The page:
Star: Three/Seven, The Soul and its universality

The third, official/unofficial start of Hinduism is the Soul.

The basics of this star include:

  • Universality of the existence of souls
  • All living beings have “soul” -not just humans
  • The same life, which is Atman/part of Brahman, exists in all living beings
  • Soul is indestructible
  • The whole Universe is one(family)

Earlier in his booklet, Thatte mentions Purusha and Prakruti. The soul is the Purusha of a being. Since the soul is essentially a living entity’s Atman, which itself is a small part of the Ultimate Brahman, and since every living thing has soul, all things have the same foundational essence and are thereby connected. Hence the Vedic sentence, “Vasudev’ Kutumbhakum.” Universal Family. Hinduism believes that the whole Universe is an intimately-connected family.

All living things have soul, which can also be called Self or jiva. All soul is part of the Universal Consciousness, aka Brahman. It’s because of this that all that is living must be treated with care and respect. This is the basis of environmental sensitivity which is embedded in Hindu philosophy.

What happens to the Atman when one dies?

You must first understand that a person dies because the Atman leaves the body, not the other way around. Once He has left the body, it is dead. The Bhagavad Gita explains, “Just as one discard old clothes when they get worn out and puts on new clothes, similarly, the Atman discards the body(at the time of death) and is reborn in another physical body.” (It should be noted that while the body is impermanent at best, Hinduism places great emphasis on physical well-being. Patanjali’s Yoga Shastra/Sutra is a great resource for this!)

The life form the Atman takes upon rebirth is determined by a staggering number of factors, not least of which is the Atman’s store of karma yet to be worked through as well as the condition/focus of one’s mind at the moment of death. It has supposedly taken “several million cycles of birth, death, and rebirth” to experience life as a human. Some believe that it’s possible for the Atman to regress to a lower life form, depending on one’s actions/karma. This is something I’m not sure I agree with entirely.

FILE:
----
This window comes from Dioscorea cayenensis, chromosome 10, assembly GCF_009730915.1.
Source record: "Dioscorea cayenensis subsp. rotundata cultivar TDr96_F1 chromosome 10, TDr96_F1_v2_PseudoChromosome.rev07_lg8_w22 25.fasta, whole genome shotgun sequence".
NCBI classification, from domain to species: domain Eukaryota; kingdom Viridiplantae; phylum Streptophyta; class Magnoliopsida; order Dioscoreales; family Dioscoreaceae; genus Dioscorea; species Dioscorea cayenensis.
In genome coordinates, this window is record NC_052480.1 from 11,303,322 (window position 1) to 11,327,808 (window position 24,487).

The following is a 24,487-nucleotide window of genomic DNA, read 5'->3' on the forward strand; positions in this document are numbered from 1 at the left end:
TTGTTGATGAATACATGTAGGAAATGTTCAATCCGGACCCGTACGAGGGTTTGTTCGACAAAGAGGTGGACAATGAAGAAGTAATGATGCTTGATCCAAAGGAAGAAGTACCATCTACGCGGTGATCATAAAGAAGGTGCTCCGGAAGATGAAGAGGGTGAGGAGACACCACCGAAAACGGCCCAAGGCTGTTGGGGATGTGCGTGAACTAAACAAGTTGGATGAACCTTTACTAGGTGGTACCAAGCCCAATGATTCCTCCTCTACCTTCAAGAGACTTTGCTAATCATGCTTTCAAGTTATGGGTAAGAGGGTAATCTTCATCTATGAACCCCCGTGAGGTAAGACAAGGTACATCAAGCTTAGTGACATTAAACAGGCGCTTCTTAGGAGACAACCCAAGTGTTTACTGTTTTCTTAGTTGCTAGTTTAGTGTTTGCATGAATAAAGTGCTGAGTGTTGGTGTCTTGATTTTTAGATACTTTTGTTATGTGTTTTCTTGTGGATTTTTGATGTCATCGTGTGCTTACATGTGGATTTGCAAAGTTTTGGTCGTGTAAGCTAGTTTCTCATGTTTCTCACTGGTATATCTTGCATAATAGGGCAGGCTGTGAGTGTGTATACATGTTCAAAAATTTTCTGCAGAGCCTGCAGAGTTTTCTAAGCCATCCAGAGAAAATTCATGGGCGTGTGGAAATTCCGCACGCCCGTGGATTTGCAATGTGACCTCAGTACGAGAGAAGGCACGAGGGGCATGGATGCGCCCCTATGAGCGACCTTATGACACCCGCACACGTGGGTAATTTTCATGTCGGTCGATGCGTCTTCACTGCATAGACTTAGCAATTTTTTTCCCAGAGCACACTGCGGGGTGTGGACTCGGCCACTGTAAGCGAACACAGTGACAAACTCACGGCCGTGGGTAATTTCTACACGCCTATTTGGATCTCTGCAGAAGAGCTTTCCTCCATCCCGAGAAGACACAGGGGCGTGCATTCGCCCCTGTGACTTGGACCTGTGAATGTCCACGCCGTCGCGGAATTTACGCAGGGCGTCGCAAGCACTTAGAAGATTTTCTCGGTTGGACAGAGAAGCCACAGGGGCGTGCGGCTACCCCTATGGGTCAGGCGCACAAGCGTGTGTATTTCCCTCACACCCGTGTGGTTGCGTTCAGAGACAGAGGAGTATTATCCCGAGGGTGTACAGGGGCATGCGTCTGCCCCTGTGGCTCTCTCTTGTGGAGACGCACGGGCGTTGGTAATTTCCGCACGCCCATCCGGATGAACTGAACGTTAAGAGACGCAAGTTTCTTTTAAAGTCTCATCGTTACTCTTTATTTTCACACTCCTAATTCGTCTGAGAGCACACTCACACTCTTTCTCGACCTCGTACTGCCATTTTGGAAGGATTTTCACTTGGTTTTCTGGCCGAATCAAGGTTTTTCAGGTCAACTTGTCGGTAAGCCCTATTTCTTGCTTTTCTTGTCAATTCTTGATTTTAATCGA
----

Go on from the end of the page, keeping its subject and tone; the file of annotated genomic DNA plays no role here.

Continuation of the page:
It seems to me that, if there is a hierarchy of life(surely based on the development of consciousness), it isn’t a two-way street. Evolution, whether physical or spiritual, must surely be a process that leads to ever-better states of existence, with no choice of going back really. So, I don’t see reincarnation as a matter of forward/backward movement of the Atman in its development. I see it as a matter of how much or how little the Atman progresses compared to what the potential for progress is. A life lived with intentionally more effort placed on improvement(punya- good deeds, etc…), versus the opposite which would be a life lived with tons of paap(badness) is more likely to know further and faster advancement.

This alone would constitute “heavenly” reward in the form of increased nearness to moksha/mukti/samadhi(freedom from the samsaric cycle of birth and rebirth), as opposed to the relatively hellish “punishment” of another turn around the wheel.

Thatte’s practical take-aways in this chapter include: We all have a soul and it’s because of this that we’re all connected. It’s because of this connection that we should strive to treat others with compassion and empathy. And although he doesn’t go much into these, he also claims as take-aways: You create your own heaven or hell. As well, we can train ourselves to control the desires generated by our senses. Controlling these desires isn’t the same as denying them, rather it means that the intellect is in charge of using the mind to control one’s senses.